So far not much of the plot has been revealed, but the cast and concept art hint of a new location for Wes, Japan.
Edited 7th of January 2017: Fixed broken Vimeo link.
Though Wes Anderson has previously made multiple commercials featuring big name actors (Brad Pitt, Lea Seydoux, Roman Coppola), this is the longest one to date. In addition to the camera pans and set design very directly borrowed from both Darjeeling Limited and The Grand Budapest Hotel, the advert stars Adrien Brody!
Don’t get your hopes up, there isn’t a pink hotel with funicular going up to it hidden anywhere in the Alps. But there is an old department store in a small town on the German-Polish border, which looks strikingly similar to the one depicted in the movie. It looks similar because that’s where the movie was filmed.
Back in the summer of 2015, I went there. The drive was long, about 1,500 km (950 miles), but it was absolutely worth it. Here are some pictures
The department store is called Kaufhaus Görlitz, and isn’t open to the public at the moment. But it’s currently undergoing renovations, and is set to open at some point in 2017.
Apparently The Grand Budapest Hotel has restored Stefan Zweig’s (The Author whose work the movie is loosely based on) fame to it’s past glory, as earlier this summer German director Maria Schrader’s movie titled “Stefan Zweig: Farewell to Europe” has premiered in Germany. As of yet not much is known about when the film might see the light of day outside of Germany, there isn’t even a trailer with English subtitles, but the film has been placed on a shortlist of films that that could be selected as the German submission for the Best Foreign Language Film at the 89th Academy Awards.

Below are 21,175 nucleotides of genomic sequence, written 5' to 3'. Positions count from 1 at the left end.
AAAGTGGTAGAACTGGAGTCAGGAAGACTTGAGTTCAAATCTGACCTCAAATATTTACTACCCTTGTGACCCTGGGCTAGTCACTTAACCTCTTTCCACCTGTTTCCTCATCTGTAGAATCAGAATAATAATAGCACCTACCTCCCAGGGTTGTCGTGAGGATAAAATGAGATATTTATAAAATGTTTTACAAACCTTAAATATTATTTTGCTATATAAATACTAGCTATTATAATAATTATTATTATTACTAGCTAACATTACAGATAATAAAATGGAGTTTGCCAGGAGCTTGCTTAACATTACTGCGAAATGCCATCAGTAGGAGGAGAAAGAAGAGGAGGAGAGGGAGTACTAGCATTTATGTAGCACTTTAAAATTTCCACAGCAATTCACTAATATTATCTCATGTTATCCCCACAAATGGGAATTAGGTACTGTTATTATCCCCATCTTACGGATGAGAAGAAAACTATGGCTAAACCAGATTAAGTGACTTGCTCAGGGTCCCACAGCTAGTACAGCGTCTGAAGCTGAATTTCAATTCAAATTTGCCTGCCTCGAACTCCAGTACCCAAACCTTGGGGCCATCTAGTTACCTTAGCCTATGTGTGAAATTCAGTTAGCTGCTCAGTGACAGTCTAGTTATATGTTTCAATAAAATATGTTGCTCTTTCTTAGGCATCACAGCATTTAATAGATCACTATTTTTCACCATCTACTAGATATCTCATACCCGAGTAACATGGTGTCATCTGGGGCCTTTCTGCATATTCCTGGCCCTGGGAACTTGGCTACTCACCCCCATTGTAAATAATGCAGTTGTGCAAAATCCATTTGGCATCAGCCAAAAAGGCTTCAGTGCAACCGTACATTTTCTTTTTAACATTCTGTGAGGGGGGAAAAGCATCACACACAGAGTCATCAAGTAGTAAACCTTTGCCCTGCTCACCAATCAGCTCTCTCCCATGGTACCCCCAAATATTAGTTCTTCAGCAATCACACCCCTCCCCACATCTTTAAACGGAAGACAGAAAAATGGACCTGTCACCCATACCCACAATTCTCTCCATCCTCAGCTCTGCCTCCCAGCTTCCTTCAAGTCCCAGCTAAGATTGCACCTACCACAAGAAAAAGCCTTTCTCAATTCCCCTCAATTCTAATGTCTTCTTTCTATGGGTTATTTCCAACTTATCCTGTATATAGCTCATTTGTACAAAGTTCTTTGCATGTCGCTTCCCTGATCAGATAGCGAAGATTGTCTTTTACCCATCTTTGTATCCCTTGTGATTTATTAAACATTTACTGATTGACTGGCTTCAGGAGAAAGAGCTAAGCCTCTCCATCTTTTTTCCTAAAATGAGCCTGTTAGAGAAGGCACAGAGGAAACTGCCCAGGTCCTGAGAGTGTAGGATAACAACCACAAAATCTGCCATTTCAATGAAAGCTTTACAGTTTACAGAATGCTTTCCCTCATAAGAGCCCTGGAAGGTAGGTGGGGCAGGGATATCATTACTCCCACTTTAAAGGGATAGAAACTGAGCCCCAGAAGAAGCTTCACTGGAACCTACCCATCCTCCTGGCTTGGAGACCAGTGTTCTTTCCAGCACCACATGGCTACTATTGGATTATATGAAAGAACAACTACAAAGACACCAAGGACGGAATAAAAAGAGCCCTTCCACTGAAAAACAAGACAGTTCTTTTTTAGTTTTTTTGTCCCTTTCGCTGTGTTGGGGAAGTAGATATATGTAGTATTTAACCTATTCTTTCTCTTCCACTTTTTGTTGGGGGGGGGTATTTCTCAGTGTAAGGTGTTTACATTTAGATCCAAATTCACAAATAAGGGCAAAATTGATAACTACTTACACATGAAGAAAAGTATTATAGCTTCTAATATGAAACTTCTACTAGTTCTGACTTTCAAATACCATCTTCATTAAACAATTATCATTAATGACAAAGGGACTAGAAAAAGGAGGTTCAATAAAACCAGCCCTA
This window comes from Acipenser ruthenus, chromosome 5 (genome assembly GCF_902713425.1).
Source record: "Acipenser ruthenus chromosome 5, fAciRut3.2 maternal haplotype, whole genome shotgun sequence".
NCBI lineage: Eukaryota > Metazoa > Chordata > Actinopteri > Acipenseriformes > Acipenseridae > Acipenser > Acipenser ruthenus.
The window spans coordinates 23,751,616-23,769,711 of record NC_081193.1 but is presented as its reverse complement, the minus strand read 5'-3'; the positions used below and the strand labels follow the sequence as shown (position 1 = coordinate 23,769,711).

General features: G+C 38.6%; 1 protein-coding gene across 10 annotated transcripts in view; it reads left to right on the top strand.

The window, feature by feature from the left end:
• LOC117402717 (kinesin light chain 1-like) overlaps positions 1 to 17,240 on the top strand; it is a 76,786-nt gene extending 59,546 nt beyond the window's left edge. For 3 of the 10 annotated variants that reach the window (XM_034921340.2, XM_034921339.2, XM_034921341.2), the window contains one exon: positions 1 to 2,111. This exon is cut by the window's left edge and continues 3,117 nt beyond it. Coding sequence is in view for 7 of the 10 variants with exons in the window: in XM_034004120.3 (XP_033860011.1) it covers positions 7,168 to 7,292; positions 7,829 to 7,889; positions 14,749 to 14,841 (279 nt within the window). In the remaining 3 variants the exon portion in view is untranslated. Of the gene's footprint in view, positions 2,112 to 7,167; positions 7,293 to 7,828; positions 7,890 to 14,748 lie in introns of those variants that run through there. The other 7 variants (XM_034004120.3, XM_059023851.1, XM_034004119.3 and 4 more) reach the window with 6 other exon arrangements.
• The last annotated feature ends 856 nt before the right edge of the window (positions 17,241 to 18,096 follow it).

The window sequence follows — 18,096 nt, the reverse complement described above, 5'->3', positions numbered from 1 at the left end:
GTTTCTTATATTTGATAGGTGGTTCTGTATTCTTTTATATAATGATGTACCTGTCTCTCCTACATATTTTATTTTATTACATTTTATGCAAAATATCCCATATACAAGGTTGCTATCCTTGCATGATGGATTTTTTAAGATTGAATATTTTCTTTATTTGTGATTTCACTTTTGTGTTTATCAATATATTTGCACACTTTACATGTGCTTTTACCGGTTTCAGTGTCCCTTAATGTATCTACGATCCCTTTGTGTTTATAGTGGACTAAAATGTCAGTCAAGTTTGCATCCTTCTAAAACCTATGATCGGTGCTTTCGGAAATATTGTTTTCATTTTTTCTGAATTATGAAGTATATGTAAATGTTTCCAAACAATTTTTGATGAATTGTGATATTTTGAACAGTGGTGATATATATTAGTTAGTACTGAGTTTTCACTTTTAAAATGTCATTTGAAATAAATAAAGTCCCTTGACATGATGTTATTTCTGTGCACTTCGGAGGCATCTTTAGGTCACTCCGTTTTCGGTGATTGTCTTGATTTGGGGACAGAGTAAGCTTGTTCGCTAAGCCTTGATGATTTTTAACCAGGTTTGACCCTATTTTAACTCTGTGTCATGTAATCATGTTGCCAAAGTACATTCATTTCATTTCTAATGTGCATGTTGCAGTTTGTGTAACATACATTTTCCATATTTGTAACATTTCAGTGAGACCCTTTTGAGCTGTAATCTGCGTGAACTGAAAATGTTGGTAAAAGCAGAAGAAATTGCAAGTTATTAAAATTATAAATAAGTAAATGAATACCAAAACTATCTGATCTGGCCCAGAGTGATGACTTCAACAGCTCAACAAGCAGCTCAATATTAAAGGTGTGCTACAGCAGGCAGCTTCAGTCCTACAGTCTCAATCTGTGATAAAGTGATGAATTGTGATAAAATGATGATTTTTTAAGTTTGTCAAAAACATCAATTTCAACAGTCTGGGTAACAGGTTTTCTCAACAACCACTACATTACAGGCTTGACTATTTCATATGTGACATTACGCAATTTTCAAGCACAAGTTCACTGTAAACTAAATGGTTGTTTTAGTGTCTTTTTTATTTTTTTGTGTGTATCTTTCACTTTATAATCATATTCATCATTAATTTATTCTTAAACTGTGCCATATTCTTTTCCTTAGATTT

The film has so far received good reviews in Germany, though none have been published so far in English. Hopefully this film gets picked up by the international press as it deserves to be, and maybe even nominated for the Award, even if just for the reason that it’ll be shown in more countries then.
You can already pre order this book that promises to be as beautiful and collectible as the other two “The Wes Anderson Collection” books. Tip: BookDepository.uk is my favorite page to buy books because they are not expensive and the worldwide delivery is free.
This book collects the best artwork from the first five years of “Bad Dads,” an annual exhibition of art inspired by the films of Wes Anderson. Curated by Spoke Art Gallery in San Francisco, “Bad Dads” has continued to grow and progress and has featured work from more than four hundred artists. From paintings to sculptures to limited-edition screen prints, the artworks vary greatly in style, but share the imagery and beloved characters from the mind of one of Hollywood’s most noteworthy and imaginative filmmakers. The book features an original cover by graphic artist Max Dalton, a foreword by writer and director Wes Anderson himself, and an introduction by TV and movie critic Matt Zoller Seitz, author of the bestselling Wes Anderson Collection books.